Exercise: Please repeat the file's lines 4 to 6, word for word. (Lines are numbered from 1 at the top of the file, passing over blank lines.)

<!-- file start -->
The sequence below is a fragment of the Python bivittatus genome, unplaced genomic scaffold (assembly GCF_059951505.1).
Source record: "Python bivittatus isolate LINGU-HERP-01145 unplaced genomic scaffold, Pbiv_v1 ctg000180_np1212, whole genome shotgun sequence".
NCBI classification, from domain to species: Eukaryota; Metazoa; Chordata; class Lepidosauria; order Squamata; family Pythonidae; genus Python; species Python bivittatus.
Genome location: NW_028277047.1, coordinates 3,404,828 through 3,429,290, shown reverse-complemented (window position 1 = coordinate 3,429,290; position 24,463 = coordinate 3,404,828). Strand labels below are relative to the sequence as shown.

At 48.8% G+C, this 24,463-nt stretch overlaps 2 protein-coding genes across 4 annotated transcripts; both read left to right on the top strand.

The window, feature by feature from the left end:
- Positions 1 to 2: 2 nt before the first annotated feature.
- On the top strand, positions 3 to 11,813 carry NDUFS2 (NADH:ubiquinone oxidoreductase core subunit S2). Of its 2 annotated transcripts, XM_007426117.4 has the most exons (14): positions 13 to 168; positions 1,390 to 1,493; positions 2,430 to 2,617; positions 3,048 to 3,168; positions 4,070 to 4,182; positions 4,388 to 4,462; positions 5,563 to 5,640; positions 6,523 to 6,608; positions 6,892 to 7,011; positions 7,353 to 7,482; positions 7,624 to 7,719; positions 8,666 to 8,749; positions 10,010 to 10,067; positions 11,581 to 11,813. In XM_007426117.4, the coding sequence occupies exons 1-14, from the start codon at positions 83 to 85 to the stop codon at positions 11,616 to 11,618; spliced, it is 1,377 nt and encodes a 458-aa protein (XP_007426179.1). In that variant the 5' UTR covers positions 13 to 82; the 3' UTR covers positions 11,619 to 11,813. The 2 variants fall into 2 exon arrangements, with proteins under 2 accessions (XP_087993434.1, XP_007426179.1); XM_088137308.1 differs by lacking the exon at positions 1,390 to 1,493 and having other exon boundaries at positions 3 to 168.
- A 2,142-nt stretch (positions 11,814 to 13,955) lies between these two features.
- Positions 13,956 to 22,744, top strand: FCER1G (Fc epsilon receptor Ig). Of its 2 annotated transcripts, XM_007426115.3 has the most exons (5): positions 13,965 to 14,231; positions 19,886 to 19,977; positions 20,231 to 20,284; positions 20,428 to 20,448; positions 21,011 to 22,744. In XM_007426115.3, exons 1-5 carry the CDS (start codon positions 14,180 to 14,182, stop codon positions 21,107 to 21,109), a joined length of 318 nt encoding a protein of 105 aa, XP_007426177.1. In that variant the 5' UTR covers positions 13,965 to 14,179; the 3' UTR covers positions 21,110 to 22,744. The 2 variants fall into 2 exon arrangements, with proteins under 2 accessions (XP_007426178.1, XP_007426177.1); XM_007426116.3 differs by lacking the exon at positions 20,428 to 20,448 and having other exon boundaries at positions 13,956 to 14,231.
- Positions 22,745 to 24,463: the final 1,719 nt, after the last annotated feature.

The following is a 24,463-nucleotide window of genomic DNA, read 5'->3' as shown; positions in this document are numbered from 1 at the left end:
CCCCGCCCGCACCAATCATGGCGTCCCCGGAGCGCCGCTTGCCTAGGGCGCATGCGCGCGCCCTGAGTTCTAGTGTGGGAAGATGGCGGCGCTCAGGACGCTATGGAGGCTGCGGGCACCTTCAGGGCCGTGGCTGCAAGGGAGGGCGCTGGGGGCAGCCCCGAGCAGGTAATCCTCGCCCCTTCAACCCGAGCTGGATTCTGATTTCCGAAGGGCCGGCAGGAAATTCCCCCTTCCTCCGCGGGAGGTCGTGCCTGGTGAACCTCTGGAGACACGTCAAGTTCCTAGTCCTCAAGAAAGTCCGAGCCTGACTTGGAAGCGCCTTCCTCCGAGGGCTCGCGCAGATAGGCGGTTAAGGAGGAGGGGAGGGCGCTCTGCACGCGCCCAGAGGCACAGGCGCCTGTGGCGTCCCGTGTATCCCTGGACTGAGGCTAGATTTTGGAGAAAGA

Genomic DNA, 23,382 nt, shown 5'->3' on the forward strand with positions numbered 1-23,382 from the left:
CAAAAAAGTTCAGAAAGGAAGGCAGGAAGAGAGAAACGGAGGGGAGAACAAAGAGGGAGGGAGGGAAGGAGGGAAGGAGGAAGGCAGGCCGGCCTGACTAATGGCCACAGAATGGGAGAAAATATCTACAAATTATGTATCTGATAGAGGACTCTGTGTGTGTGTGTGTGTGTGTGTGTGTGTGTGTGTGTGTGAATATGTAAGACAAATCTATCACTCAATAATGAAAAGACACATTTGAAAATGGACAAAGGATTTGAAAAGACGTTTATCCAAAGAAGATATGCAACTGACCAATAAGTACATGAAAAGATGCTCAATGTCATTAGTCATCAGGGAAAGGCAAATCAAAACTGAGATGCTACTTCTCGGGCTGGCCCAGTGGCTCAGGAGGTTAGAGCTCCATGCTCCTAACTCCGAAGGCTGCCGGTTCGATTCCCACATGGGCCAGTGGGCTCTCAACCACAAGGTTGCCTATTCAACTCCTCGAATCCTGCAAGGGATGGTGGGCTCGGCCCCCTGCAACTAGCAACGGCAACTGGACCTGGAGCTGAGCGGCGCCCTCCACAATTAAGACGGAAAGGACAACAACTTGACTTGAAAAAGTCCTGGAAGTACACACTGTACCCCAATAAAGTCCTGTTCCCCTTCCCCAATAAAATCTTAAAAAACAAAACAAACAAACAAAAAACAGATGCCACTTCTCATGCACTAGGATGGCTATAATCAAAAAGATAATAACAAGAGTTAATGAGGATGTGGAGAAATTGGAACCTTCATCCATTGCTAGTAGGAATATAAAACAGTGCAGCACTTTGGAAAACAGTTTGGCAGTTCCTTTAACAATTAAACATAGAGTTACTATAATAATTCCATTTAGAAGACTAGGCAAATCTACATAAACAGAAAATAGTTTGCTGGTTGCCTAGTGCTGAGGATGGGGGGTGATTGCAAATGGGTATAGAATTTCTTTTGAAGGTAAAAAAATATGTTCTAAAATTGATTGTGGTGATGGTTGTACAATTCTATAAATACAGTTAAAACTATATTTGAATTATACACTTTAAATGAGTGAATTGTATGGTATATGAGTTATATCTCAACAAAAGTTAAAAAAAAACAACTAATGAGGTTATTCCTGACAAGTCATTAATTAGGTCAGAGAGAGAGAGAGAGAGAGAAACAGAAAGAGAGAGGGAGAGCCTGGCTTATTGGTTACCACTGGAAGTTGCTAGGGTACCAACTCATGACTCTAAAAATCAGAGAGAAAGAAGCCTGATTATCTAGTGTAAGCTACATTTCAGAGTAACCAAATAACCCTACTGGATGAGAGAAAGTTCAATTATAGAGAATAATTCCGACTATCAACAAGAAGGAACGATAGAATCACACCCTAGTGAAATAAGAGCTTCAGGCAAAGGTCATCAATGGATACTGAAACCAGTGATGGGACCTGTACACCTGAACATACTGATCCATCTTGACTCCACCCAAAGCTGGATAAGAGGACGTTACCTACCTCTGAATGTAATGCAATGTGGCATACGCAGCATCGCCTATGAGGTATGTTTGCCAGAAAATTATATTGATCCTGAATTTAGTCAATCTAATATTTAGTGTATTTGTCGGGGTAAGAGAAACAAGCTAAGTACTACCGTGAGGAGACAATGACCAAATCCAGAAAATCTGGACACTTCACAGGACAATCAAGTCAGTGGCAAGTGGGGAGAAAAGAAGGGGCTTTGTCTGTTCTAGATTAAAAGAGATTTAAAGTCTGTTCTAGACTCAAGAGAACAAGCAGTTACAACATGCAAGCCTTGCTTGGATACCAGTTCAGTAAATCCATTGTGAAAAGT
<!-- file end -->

Genome location: NW_028277047.1, coordinates 3,404,828 through 3,429,290, shown reverse-complemented (window position 1 = coordinate 3,429,290; position 24,463 = coordinate 3,404,828). Strand labels below are relative to the sequence as shown.

At 48.8% G+C, this 24,463-nt stretch overlaps 2 protein-coding genes across 4 annotated transcripts; both read left to right on the top strand.

The window, feature by feature from the left end: